katiemoragetreasuryThe Katie Morag Treasury by Mairi Hedderwick is a glorious book, bringing together a mix of the most popular previously published Katie Morag books and new stories and illustrations first heard and seen on episodes of the highly acclaimed BBC Katie Morag TV show. It really is a treasury, with a range of witty and poignant stories, illustrated in ink and watercolour in a way that invisibly and movingly marries romance and realism.

For kids listening to these stories Katie Morag’s tales act as mirrors; yes she may live in a community vastly unlike the one the young reader or listener lives in, but that only makes it more interesting and reassuring to read that Katie Morag has the same sort of worries, plays the same sorts of games and quarrels with her parents just like they do. Thoughtfulness is a consistent thread in all these stories, and Katie Morag herself is a terrific role model; full of strength and imagination she is not afraid to explore, to try new things, or to be kind.

katiemorag

This is a keeper of a book, one which works well both as a read-aloud, or for children who can read themselves. Indeed the lovely hardback binding makes this ideal for older readers who might not want to be seen reading picture books any more.

Last year when we were holiday in Scotland we collected a stash of shells and sea glass and re-reading these fabulous Katie Morag stories inspired us to get our jars of them out of our natural history museum, and play with them using a home-made light box.

lightbox2

I borrowed one of our large plastic boxes which we normally store lego in, lined it with white tissue paper, and then put a load of fairy lights inside it. With the fairy lights turned on, and all the other lights turned off and curtains drawn we entered something of a soothing world where the girls could then make patterns with the shells and sea glass, with soft light shining through.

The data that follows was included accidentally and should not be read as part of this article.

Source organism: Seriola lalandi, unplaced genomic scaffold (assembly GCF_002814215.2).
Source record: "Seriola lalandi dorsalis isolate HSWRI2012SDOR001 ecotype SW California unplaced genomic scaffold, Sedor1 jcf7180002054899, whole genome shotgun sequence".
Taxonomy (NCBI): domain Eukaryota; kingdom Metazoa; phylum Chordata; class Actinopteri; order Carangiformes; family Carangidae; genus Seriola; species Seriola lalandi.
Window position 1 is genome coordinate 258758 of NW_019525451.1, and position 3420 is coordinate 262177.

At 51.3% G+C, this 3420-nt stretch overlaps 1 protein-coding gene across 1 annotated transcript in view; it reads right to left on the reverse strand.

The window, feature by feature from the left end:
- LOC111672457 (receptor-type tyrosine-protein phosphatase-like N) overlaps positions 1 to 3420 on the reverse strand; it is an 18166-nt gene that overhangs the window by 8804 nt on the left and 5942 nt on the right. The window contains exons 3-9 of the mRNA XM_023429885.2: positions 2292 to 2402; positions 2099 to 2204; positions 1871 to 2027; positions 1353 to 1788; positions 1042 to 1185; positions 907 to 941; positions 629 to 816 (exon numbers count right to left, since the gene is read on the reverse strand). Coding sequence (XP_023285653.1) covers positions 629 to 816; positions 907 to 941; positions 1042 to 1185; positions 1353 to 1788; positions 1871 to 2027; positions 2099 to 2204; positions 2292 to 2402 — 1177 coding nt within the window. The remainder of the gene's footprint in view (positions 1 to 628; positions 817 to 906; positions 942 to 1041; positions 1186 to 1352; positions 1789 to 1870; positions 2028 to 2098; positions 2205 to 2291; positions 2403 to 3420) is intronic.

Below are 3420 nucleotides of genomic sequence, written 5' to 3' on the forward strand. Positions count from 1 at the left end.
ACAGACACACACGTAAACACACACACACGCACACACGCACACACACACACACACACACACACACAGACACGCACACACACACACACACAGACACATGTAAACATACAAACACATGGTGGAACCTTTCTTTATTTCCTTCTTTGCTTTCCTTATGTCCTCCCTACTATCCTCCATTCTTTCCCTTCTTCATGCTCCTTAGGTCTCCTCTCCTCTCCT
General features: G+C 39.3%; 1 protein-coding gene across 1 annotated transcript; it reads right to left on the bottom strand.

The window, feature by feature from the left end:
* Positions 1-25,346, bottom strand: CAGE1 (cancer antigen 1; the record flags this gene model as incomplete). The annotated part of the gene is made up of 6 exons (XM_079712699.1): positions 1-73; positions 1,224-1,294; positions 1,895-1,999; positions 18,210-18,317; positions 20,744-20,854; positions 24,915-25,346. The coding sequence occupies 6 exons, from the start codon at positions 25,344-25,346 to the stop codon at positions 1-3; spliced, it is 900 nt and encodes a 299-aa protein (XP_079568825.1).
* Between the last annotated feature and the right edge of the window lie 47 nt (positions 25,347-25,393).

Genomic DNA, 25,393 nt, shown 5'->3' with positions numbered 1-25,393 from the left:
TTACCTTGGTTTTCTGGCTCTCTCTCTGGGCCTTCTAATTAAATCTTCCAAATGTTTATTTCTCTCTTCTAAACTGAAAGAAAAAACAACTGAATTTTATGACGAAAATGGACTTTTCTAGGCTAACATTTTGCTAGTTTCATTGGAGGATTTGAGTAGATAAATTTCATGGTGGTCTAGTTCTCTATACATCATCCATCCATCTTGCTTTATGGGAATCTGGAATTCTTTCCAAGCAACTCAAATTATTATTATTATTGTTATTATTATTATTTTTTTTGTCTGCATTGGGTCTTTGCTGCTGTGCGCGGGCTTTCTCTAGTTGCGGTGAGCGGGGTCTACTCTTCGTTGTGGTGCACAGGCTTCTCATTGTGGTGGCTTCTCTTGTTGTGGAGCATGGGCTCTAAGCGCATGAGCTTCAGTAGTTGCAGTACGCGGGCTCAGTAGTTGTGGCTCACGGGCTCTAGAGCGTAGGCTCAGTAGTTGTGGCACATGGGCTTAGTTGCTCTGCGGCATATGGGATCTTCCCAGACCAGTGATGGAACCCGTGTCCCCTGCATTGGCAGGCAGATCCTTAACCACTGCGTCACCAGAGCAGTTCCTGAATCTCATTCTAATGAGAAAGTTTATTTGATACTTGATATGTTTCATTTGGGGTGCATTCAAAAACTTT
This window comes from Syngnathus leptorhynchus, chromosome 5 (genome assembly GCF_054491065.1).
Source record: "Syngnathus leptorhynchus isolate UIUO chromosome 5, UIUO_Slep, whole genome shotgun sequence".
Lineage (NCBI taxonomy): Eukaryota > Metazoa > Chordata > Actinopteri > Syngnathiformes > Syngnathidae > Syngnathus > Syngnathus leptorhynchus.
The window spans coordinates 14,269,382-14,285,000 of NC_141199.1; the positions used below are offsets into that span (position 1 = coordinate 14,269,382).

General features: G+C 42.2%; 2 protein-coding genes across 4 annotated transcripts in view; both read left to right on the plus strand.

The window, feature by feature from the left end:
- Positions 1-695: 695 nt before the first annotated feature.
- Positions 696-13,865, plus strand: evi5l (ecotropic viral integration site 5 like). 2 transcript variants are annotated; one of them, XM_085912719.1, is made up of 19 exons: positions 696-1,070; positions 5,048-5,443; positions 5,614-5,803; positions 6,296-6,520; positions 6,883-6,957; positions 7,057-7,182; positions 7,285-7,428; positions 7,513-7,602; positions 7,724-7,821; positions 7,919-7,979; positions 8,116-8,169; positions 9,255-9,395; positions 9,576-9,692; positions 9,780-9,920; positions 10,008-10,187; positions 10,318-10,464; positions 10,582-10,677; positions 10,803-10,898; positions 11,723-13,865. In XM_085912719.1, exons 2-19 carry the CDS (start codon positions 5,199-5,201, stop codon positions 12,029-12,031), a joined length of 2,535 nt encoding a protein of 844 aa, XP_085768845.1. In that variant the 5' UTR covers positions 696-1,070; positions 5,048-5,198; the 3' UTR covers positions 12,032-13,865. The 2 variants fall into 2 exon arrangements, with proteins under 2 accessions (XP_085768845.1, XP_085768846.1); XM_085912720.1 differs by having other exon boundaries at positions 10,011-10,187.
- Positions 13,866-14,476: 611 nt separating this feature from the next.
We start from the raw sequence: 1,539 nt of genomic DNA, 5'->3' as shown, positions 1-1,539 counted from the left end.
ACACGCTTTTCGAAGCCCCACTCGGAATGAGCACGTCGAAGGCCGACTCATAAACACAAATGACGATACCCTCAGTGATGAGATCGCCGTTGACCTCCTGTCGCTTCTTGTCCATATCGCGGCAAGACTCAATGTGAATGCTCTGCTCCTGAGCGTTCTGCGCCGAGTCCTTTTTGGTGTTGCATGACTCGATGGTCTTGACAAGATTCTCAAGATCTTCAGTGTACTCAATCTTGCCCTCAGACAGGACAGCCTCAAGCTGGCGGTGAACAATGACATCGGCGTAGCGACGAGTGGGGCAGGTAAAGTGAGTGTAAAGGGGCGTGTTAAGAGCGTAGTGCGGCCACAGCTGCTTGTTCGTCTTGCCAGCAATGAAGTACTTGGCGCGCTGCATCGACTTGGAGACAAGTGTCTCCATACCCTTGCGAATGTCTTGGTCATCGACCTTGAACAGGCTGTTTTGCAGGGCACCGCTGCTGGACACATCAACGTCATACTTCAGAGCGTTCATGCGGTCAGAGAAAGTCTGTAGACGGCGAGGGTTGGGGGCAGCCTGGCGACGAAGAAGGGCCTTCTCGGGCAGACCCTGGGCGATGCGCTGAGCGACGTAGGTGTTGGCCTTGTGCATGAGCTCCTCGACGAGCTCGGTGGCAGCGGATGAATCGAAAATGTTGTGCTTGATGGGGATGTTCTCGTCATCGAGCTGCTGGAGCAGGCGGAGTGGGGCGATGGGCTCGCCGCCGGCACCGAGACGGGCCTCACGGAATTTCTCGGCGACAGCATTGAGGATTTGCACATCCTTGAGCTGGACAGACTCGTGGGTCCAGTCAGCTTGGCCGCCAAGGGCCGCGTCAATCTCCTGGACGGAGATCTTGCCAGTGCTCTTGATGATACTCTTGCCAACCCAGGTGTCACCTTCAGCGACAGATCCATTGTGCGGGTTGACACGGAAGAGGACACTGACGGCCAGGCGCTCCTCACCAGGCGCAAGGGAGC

seaglass

If you don’t have any sea glass, you could do this activity with florists’ glass (vase) pebbles instead, making light imbued mosaics.

seaglass2

Music which goes really well with Katie Morag stories (though maybe not with the light box activity as much of it will get you up and dancing) includes:

  • My favourite radio programme – available worldwide online – Travelling Folk. This is BBC Radio Scotland’s flagship folk programme and it’s full of treats each week.
  • Arrangements of songs like you’ve never heard before from Billy McIntyre and his All Star Ceilidh Band, who I’d love to hear live because they are just WAY out there…. Pop! goes the Ceilidh is a hysterical album with covers of lots of pop classics (eg Living on a Prayer, Robbie William’s Angels, Billy Idol’s White Wedding) redone with fiddle, accordion and more. It will put a crazy smile on your face.
  • Anything by Skippinish but especially Land below the Waves that always gives me goosebumps:

  • Other activities which you could try out alongside reading The Katie Morag Treasury include:

  • Creating a sand imprint roller (!) like we did when I reviewed audiobook versions of the Katie Morag stories.
  • Making stone soup, as per one of the six folk tales told at Grannie Island’s Ceilidh, and reproduced in The Katie Morag Treasury. If you’ve never made stone soup here’s a recipe to get you started.
  • Adapting a pair of shoes to make your own tap shoes; Katie Morag learns to tap dance but uses her wellies and a little bit of ingenuity. Here are some ways you can turn your regular shoes into tap shoes.
  • What are your favourite children’s books which have a very strong sense of location?